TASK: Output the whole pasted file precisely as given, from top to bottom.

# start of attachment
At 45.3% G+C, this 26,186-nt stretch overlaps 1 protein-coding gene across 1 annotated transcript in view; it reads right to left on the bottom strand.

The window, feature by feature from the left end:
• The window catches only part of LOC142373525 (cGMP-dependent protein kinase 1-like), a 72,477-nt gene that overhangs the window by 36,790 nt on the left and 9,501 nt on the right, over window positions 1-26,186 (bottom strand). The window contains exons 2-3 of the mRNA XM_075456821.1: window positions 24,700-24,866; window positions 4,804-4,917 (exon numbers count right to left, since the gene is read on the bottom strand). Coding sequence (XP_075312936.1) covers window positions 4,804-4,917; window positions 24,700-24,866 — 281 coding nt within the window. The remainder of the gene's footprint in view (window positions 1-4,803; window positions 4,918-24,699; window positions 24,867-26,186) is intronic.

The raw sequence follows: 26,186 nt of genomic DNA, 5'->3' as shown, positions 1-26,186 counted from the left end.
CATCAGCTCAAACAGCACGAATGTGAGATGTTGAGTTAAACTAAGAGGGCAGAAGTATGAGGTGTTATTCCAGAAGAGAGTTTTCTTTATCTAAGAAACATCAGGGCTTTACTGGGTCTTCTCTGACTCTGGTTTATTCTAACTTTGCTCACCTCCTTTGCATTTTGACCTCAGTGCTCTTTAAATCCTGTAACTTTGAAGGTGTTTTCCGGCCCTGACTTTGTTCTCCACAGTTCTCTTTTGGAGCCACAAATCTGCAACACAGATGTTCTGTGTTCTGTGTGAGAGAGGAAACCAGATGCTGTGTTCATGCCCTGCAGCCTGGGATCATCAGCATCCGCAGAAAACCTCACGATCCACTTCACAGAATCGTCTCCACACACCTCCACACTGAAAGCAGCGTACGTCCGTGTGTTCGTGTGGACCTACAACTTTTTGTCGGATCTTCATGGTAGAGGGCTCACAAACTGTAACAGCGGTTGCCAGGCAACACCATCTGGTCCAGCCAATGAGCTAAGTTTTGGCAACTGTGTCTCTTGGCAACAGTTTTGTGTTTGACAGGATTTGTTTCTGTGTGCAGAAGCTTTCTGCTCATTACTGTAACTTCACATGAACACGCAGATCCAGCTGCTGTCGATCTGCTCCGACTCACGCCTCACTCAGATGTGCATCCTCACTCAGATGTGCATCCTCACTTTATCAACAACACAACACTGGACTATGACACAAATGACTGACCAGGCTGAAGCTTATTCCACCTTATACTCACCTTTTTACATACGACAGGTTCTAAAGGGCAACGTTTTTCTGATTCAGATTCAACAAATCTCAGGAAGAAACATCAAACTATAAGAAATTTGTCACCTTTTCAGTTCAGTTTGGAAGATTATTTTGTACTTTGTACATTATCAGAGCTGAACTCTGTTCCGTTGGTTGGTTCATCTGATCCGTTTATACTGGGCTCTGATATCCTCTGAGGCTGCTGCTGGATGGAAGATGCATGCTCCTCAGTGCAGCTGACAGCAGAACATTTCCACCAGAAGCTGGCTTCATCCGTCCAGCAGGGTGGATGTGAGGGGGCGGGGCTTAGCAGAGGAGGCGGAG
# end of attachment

At 45.3% G+C, this 26,186-nt stretch overlaps 1 protein-coding gene across 1 annotated transcript in view; it reads right to left on the bottom strand.

The window, feature by feature from the left end:
• The window catches only part of LOC142373525 (cGMP-dependent protein kinase 1-like), a 72,477-nt gene that overhangs the window by 36,790 nt on the left and 9,501 nt on the right, over window positions 1-26,186 (bottom strand). The window contains exons 2-3 of the mRNA XM_075456821.1: window positions 24,700-24,866; window positions 4,804-4,917 (exon numbers count right to left, since the gene is read on the bottom strand). Coding sequence (XP_075312936.1) covers window positions 4,804-4,917; window positions 24,700-24,866 — 281 coding nt within the window. The remainder of the gene's footprint in view (window positions 1-4,803; window positions 4,918-24,699; window positions 24,867-26,186) is intronic.

The raw sequence follows: 26,186 nt of genomic DNA, 5'->3' as shown, positions 1-26,186 counted from the left end.
CATCAGCTCAAACAGCACGAATGTGAGATGTTGAGTTAAACTAAGAGGGCAGAAGTATGAGGTGTTATTCCAGAAGAGAGTTTTCTTTATCTAAGAAACATCAGGGCTTTACTGGGTCTTCTCTGACTCTGGTTTATTCTAACTTTGCTCACCTCCTTTGCATTTTGACCTCAGTGCTCTTTAAATCCTGTAACTTTGAAGGTGTTTTCCGGCCCTGACTTTGTTCTCCACAGTTCTCTTTTGGAGCCACAAATCTGCAACACAGATGTTCTGTGTTCTGTGTGAGAGAGGAAACCAGATGCTGTGTTCATGCCCTGCAGCCTGGGATCATCAGCATCCGCAGAAAACCTCACGATCCACTTCACAGAATCGTCTCCACACACCTCCACACTGAAAGCAGCGTACGTCCGTGTGTTCGTGTGGACCTACAACTTTTTGTCGGATCTTCATGGTAGAGGGCTCACAAACTGTAACAGCGGTTGCCAGGCAACACCATCTGGTCCAGCCAATGAGCTAAGTTTTGGCAACTGTGTCTCTTGGCAACAGTTTTGTGTTTGACAGGATTTGTTTCTGTGTGCAGAAGCTTTCTGCTCATTACTGTAACTTCACATGAACACGCAGATCCAGCTGCTGTCGATCTGCTCCGACTCACGCCTCACTCAGATGTGCATCCTCACTCAGATGTGCATCCTCACTTTATCAACAACACAACACTGGACTATGACACAAATGACTGACCAGGCTGAAGCTTATTCCACCTTATACTCACCTTTTTACATACGACAGGTTCTAAAGGGCAACGTTTTTCTGATTCAGATTCAACAAATCTCAGGAAGAAACATCAAACTATAAGAAATTTGTCACCTTTTCAGTTCAGTTTGGAAGATTATTTTGTACTTTGTACATTATCAGAGCTGAACTCTGTTCCGTTGGTTGGTTCATCTGATCCGTTTATACTGGGCTCTGATATCCTCTGAGGCTGCTGCTGGATGGAAGATGCATGCTCCTCAGTGCAGCTGACAGCAGAACATTTCCACCAGAAGCTGGCTTCATCCGTCCAGCAGGGTGGATGTGAGGGGGCGGGGCTTAGCAGAGGAGGCGGAG